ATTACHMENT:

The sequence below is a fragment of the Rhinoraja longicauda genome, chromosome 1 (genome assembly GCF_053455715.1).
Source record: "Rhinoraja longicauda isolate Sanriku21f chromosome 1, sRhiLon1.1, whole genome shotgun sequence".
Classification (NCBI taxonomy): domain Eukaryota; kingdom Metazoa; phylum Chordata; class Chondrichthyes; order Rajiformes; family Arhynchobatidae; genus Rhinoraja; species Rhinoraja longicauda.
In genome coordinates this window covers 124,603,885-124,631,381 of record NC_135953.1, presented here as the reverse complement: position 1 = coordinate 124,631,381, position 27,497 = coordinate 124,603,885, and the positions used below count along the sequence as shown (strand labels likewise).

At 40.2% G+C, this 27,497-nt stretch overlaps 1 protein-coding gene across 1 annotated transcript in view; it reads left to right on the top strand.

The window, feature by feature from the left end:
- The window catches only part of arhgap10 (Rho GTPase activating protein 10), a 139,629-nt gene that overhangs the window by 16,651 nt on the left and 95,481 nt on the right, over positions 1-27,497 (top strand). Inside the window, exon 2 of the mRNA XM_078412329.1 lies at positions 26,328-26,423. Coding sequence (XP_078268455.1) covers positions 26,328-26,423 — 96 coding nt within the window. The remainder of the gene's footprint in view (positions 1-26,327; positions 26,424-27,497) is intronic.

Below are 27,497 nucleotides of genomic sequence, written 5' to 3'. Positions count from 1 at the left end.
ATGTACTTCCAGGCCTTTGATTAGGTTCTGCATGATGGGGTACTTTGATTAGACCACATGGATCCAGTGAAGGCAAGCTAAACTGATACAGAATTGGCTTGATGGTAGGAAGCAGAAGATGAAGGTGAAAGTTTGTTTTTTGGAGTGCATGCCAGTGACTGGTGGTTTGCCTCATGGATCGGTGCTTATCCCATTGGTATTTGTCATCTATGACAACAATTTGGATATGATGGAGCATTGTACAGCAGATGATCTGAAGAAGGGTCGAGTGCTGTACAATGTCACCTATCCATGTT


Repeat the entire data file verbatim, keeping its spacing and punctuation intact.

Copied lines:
The sequence below is a fragment of the Rhinoraja longicauda genome, chromosome 1 (genome assembly GCF_053455715.1).
Source record: "Rhinoraja longicauda isolate Sanriku21f chromosome 1, sRhiLon1.1, whole genome shotgun sequence".
Classification (NCBI taxonomy): domain Eukaryota; kingdom Metazoa; phylum Chordata; class Chondrichthyes; order Rajiformes; family Arhynchobatidae; genus Rhinoraja; species Rhinoraja longicauda.
In genome coordinates this window covers 124,603,885-124,631,381 of record NC_135953.1, presented here as the reverse complement: position 1 = coordinate 124,631,381, position 27,497 = coordinate 124,603,885, and the positions used below count along the sequence as shown (strand labels likewise).

At 40.2% G+C, this 27,497-nt stretch overlaps 1 protein-coding gene across 1 annotated transcript in view; it reads left to right on the top strand.

The window, feature by feature from the left end:
- The window catches only part of arhgap10 (Rho GTPase activating protein 10), a 139,629-nt gene that overhangs the window by 16,651 nt on the left and 95,481 nt on the right, over positions 1-27,497 (top strand). Inside the window, exon 2 of the mRNA XM_078412329.1 lies at positions 26,328-26,423. Coding sequence (XP_078268455.1) covers positions 26,328-26,423 — 96 coding nt within the window. The remainder of the gene's footprint in view (positions 1-26,327; positions 26,424-27,497) is intronic.

Below are 27,497 nucleotides of genomic sequence, written 5' to 3'. Positions count from 1 at the left end.
ATGTACTTCCAGGCCTTTGATTAGGTTCTGCATGATGGGGTACTTTGATTAGACCACATGGATCCAGTGAAGGCAAGCTAAACTGATACAGAATTGGCTTGATGGTAGGAAGCAGAAGATGAAGGTGAAAGTTTGTTTTTTGGAGTGCATGCCAGTGACTGGTGGTTTGCCTCATGGATCGGTGCTTATCCCATTGGTATTTGTCATCTATGACAACAATTTGGATATGATGGAGCATTGTACAGCAGATGATCTGAAGAAGGGTCGAGTGCTGTACAATGTCACCTATCCATGTT